Books we recommend





Any one of the nearly 30 Inspector Montalbano crime novels of Andrea Camilleri, who, sadly, died in mid July, at the wonderful life-lived age of 93. 


Honestly, I’ve read all but the latest (waiting for that in English) and they are all superbly done. If I had to pick, I’d say go with Rounding the Mark, because that’s the first I read. The books are formulaic in the best of ways, i.e. in the way that James Bond or Sherlock Holmes stories are. They’re set in the imaginary seaside town of Vigata, in Camilleri’s native Sicily, where the mafia pervade like humidity, and control most of daily life just as invisibly, with a core group of individually drawn, comfortably predictable and gloriously entertaining officers surrounding the unorthodox Montalbano. 


Camilleri literally had a formula of 18 chapters ten pages long (which I never realized to be the case, so freshly does each story uncoil itself, until I read that in his obits!). But Montalbano is a complicated, never fully resolved, often insecure, organic character, who solves crime in a particularly Sicilian way, which means some things are sometimes deliberately left unsettled, and some people spared an indignity that would serve no one. 

Bob Guccione, Jr.






Doubleday $29


I read two books a week, but this book took me two whole months to finish. Not because it’s a big fat 530 page slugfest, but because it’s one of the best damn books I’ve ever read, and I knew when I was finished I’d be sad with a book hangover. 


Everything you want in a novel is within these pages. Multi-generational family drama (and as I have said before, family drama is so fun when it’s not yours), brilliant writing, surprises until the end and it’s set in Chicago! Who doesn’t love Chicago?

Emily Gatlin




RED AT THE BONE By Jacqueline Woodson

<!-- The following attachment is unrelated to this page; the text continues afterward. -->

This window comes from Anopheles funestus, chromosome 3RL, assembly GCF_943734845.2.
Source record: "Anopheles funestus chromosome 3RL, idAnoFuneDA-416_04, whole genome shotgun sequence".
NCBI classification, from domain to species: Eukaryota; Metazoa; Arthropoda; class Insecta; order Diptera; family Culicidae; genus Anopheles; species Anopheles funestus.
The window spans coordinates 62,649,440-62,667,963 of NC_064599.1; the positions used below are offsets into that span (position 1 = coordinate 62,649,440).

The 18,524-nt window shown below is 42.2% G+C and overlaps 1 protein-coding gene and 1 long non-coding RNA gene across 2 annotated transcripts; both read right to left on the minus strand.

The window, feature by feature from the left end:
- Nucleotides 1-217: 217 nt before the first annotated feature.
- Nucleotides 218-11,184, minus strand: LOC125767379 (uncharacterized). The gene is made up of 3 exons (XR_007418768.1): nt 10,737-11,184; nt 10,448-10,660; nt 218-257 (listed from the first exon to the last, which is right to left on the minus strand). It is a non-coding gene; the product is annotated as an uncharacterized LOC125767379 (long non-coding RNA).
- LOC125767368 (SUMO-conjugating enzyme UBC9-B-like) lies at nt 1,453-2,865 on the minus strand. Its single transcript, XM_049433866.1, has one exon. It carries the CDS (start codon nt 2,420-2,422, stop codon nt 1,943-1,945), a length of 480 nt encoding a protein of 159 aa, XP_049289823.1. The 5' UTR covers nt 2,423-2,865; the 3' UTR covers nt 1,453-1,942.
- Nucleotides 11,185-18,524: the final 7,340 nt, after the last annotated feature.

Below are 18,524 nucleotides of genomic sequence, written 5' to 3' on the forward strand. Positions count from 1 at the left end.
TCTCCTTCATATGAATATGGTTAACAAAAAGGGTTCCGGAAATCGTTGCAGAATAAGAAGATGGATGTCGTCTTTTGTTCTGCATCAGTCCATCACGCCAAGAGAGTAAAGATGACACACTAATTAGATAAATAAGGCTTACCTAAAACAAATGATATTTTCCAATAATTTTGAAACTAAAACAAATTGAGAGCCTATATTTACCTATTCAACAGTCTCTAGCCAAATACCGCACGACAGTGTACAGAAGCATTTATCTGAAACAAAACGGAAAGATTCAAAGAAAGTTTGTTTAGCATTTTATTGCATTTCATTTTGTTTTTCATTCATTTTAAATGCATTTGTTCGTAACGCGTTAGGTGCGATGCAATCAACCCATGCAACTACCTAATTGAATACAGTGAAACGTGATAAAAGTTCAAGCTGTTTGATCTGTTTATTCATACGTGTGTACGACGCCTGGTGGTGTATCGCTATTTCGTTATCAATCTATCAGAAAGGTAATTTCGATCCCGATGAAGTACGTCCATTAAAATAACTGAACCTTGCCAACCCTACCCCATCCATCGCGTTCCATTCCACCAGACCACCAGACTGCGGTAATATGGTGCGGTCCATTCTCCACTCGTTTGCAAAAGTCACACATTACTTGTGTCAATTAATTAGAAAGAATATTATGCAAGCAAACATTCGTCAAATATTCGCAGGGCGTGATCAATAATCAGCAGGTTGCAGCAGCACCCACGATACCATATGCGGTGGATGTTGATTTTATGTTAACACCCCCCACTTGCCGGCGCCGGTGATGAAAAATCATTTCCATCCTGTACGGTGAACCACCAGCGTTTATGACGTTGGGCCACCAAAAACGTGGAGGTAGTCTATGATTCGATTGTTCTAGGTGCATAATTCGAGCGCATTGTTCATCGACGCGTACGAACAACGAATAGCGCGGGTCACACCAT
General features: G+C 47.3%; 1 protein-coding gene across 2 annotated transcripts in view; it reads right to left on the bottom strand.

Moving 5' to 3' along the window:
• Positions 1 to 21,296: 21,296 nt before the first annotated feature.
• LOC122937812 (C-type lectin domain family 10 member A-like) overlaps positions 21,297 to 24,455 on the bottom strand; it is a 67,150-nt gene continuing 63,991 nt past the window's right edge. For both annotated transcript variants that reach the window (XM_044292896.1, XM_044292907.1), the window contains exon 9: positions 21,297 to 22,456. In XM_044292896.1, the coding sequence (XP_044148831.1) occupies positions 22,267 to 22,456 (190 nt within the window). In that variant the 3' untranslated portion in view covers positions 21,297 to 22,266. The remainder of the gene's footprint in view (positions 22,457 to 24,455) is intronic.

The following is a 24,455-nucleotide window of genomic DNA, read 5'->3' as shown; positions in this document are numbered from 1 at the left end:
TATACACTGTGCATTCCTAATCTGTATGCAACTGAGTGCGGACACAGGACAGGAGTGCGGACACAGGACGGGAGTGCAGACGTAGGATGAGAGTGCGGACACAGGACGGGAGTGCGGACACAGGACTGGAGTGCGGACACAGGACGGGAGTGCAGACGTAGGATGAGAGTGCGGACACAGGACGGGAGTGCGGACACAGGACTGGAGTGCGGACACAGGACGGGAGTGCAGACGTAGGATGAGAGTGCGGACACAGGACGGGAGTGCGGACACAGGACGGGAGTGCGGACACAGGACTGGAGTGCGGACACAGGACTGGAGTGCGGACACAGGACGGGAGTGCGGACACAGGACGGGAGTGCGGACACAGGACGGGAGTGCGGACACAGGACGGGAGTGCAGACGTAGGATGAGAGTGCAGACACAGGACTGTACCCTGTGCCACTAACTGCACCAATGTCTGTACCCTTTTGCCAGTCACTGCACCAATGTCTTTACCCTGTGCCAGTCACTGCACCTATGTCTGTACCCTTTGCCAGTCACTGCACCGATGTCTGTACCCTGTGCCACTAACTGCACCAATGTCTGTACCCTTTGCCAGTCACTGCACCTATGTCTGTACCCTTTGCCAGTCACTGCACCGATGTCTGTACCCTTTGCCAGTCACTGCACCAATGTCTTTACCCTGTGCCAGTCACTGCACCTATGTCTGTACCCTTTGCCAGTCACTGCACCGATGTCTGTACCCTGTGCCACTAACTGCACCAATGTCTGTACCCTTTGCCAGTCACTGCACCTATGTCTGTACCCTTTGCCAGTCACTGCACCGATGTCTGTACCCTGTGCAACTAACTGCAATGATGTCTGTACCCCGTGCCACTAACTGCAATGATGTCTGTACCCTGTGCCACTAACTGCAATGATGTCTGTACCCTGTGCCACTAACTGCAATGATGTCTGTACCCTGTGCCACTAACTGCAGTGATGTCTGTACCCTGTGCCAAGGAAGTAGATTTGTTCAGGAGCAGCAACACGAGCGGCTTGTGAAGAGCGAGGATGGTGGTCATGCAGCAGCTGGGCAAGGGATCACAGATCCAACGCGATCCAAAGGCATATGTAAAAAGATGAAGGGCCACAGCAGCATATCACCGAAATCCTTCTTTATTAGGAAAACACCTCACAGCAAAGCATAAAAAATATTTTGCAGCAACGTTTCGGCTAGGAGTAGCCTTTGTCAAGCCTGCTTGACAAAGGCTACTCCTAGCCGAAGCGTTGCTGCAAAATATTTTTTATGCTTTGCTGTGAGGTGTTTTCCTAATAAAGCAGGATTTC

Riverhead $26


My followup read was the new Jacqueline Woodson novel, and I don’t think I need to say much more than it’s a new book from Jacqueline Woodson, so obviously you should read it yesterday. It was difficult not to blow through it in one sitting, but a girl has to come up for air occasionally. 


It opens in September 2001 in Brooklyn, at a 16-year-old’s coming of age ceremony in her grandparents’ brownstone. She is wearing her mother’s coming of age dress, which was custom made for her 16 years earlier but never worn. Do the math. We get to go back and forth in time, learning what made this family who they are, the ties that bind them together and cut them apart, and are given lessons about identity, class, race, religion and the cost of ambition and success. Take us to school, Jacqueline. Take us to school. 





THE ART OF THE DATE by Rori Sassoon and Dr Errol Gluck

 A & G Press


Do you remember when getting and going on a date was a ritual, an art, a sport, a drama, before it was an algorithm? To put it another way, you wouldn’t be here if dating was all algorithms when your parents were single, as they’d almost definitely not have met each other. 


And algorithmic match ups are like some kind of free sampling for an hour over coffee, where each pays for their own. It’s about as sexy as opening a bank account. Tinder is really just a dressed up tech version of 70s sex clubs like Plato’s Retreat in New York. Sites like are the digital age descendants of the Lonely Hearts clubs of the last century and the culturally-honored matchmakers of the last many thousands of years.


Dating is not meant to be a science! Except in the sense that it’s meant to be chemistry (actual biological chemistry it turns out, as well as the metaphorical and poetic kind — find Robert Trivers, or, more easily, his work, and he’ll explain). It is meant to be, with all due respect to your phone — that is to say, none — an art, as our Love Interests columnist Rori Sassoon and her business partner Dr. Errol Gluck proclaim in the title of their most excellent book on the subject. The two of them founded a high end (i.e. expensive and highly curated) matchmaking service in New York called Platinum Poire, and they — old fashioned fools! — believe in romance. Romance is awkwardness, pain, stress, anxiety, sex, more sex, greater sex! and love. Usually in that order. In other words, it makes life worth living.